When state senator Bob Hertzberg learned that an ambitious privacy initiative had gotten enough signatures to qualify for the ballot in California, he knew he had to act quickly.
“My objective,” he says, “was to get the damn thing off the ballot.”
It was the spring of 2018. Facebook’s emerging Cambridge Analytica scandal had cast a harsh light on the tech giants’ data-gathering practices, spurring calls for more consumer privacy protections. The initiative was the brainchild of Alastair Mactaggart, a wealthy San Francisco real estate developer, who had the idea in the shower in 2015 and funded the effort out of pocket. Mactaggart enlisted his neighbor, Rick Arney, and Mary Stone Ross, a former CIA analyst and lawyer, to help craft the ballot measure. None had any background in data privacy, or, for that matter, anything related to the tech industry.
“No one knew who Alastair was,” says Hertzberg, a longtime fixture of California politics whose district includes parts of Los Angeles. “Who is this guy, and where is he coming from? All of a sudden he writes a check, spends a couple years, does some homework, and does a ballot initiative.” If enough voters approved the initiative that fall, it would put in place extensive new regulations that could only be amended if the legislature mustered a 70 percent supermajority. The prospect alarmed Hertzberg and some of his colleagues. “The reason we thought it was horrible wasn’t because he didn’t do a lot of good things that were consumer-facing; of course he did. But he put a 70 percent threshold. And in my world, a 70 percent threshold basically gives the other party all the power.”
Much better, he thought, to address the problem of data privacy through the legislative process. So Hertzberg approached Mactaggart with a deal: work with him to craft a bill, and once it passes, withdraw the ballot initiative. Mactaggart agreed. That June, after a few months of intense negotiation, the legislature unanimously passed the California Consumer Privacy Act. It was the most ambitious data privacy law in the nation—but it quickly proved inadequate. The rushed and contentious drafting process left enormous loopholes in the law, and it didn’t provide the resources necessary for its own enforcement. Legislators spent the early part of 2019 introducing bills to fix those flaws before the law took effect, but didn’t get anywhere. (There was also a series of bills that tried, and failed, to pare back the law further.)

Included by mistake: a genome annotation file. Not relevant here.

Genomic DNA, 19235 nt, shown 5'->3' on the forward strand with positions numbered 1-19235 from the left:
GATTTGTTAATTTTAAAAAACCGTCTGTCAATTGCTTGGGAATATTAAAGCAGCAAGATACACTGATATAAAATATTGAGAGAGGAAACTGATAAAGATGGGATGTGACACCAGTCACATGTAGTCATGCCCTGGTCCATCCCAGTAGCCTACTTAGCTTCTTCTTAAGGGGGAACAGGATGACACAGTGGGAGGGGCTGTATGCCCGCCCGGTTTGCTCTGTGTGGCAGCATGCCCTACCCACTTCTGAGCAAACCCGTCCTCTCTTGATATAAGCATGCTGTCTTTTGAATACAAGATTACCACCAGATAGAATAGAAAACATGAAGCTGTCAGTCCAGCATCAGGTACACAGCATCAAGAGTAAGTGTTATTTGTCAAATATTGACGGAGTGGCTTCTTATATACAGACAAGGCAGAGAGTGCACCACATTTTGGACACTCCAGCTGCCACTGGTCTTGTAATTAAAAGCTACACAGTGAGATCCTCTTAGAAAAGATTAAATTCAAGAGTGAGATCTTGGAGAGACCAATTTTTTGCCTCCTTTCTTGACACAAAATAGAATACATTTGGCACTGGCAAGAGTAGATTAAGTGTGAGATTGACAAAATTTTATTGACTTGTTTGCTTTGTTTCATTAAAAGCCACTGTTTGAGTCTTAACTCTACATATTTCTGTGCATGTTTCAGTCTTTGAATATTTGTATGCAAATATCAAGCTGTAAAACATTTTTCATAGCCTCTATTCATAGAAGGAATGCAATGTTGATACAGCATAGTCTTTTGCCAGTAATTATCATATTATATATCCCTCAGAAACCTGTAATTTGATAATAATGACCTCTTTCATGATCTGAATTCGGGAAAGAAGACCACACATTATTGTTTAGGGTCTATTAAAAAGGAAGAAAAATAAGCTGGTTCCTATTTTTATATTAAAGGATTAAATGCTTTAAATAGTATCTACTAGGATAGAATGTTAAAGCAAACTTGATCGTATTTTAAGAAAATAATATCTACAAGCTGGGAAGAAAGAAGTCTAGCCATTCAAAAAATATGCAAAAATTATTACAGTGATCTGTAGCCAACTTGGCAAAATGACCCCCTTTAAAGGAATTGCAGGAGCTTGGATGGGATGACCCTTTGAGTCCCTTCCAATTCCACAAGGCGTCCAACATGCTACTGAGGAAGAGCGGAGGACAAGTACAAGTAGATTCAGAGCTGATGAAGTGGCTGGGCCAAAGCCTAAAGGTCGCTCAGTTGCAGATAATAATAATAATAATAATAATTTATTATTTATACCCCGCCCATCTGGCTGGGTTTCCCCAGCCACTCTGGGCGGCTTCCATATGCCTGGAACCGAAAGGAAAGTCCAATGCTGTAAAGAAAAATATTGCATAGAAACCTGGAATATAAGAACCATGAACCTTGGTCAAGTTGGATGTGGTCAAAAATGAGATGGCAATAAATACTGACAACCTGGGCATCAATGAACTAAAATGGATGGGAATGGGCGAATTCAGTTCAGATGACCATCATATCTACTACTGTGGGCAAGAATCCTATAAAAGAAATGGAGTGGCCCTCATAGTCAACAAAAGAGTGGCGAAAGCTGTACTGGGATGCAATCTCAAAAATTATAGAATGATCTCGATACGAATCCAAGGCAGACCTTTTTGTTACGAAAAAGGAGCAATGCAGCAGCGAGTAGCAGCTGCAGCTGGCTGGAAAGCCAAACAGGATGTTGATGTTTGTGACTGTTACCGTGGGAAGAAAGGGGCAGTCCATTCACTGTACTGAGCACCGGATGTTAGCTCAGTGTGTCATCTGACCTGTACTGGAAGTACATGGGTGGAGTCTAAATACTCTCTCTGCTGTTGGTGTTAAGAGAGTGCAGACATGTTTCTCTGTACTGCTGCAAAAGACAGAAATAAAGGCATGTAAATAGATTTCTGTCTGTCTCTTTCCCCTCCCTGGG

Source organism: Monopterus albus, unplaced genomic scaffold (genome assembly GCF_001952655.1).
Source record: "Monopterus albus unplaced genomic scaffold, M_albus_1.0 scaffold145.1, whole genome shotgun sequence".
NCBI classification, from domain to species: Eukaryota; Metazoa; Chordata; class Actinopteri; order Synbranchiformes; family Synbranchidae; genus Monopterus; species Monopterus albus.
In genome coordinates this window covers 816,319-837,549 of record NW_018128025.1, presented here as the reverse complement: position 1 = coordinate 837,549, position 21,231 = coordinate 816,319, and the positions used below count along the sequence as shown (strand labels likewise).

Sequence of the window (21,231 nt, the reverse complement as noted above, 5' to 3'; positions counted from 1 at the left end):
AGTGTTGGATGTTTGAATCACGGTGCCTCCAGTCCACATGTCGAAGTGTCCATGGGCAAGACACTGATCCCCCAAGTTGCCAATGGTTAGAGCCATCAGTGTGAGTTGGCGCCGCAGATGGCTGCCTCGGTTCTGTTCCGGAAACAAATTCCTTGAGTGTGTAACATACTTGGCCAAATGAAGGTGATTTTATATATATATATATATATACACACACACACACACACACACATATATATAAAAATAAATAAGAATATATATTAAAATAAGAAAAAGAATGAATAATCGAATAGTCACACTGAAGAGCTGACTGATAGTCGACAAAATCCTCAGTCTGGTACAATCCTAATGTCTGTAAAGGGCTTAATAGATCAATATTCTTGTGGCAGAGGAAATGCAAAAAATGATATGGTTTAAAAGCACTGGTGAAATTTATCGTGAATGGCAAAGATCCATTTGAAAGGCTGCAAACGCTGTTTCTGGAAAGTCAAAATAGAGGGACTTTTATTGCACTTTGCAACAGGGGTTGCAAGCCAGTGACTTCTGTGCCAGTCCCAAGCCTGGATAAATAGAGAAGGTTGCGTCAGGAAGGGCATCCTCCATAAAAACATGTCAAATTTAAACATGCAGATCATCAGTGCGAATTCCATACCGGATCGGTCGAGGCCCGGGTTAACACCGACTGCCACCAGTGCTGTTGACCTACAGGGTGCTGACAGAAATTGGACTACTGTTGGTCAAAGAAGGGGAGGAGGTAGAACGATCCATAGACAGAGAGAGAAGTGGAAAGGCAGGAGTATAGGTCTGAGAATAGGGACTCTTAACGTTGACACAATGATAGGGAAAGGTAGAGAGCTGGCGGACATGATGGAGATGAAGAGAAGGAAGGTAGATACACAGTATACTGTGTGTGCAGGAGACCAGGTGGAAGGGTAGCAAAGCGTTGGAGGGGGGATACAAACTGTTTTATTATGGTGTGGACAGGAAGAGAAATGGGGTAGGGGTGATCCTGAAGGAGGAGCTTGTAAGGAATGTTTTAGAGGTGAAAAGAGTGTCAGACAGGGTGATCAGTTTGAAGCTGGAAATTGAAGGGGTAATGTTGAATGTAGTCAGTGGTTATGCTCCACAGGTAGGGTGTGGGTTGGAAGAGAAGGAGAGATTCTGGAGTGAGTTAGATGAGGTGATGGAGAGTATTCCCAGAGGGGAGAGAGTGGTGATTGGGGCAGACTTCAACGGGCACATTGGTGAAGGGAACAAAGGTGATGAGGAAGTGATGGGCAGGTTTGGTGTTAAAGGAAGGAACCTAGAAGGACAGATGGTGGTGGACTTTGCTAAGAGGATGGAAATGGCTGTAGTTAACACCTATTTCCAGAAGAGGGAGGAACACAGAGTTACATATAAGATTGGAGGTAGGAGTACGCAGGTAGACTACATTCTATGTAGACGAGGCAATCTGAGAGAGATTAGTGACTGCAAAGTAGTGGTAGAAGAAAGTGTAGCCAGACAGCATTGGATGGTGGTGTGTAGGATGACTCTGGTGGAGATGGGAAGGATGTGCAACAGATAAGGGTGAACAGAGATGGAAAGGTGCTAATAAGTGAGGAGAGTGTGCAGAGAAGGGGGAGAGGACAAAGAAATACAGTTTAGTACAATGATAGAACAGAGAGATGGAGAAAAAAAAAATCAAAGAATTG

So, about a year after the CCPA was passed—but before it had gone into effect—Hertzberg, who by then was majority leader of the California State Senate, pitched a new idea to Mactaggart. In a total reversal from his earlier stance, Hertzberg urged Mactaggart to bypass the legislative process. Instead, he should fund and draft a new ballot initiative to improve upon the CCPA. And this one wouldn’t be a bargaining chip. It would go all the way to a vote by the people of California. Thus was born the California Privacy Rights Act, which will appear on Californians’ ballots this fall as Proposition 24.
“The only way we’re going to do this is, we have to go back to the ballot,” Hertzberg recalls saying. Legislation looked like a dead end. “Because we had made mistakes—not horrible mistakes, but mistakes—in CCPA, all the business people were using it to cut up our credibility. Washington people were saying, ‘See, California doesn’t know what they’re doing.’ Given the timing, given the speed, we realized that we had to do another initiative.”
Hertzberg’s flip-flop on the ballot initiative question is just one way in which Prop. 24 has scrambled political dynamics in California. The initiative has also divided privacy advocates who previously fought on the same side. Mactaggart’s former ally, Ross, is leading the opposition and has enlisted allies that include the American Civil Liberties Union and consumer advocacy groups. “The CCPA was a lot weaker than the [original] initiative, but at the same time it was, and still is, the strongest consumer privacy law in the nation,” she says. “And this initiative weakens it.”
Source : Wired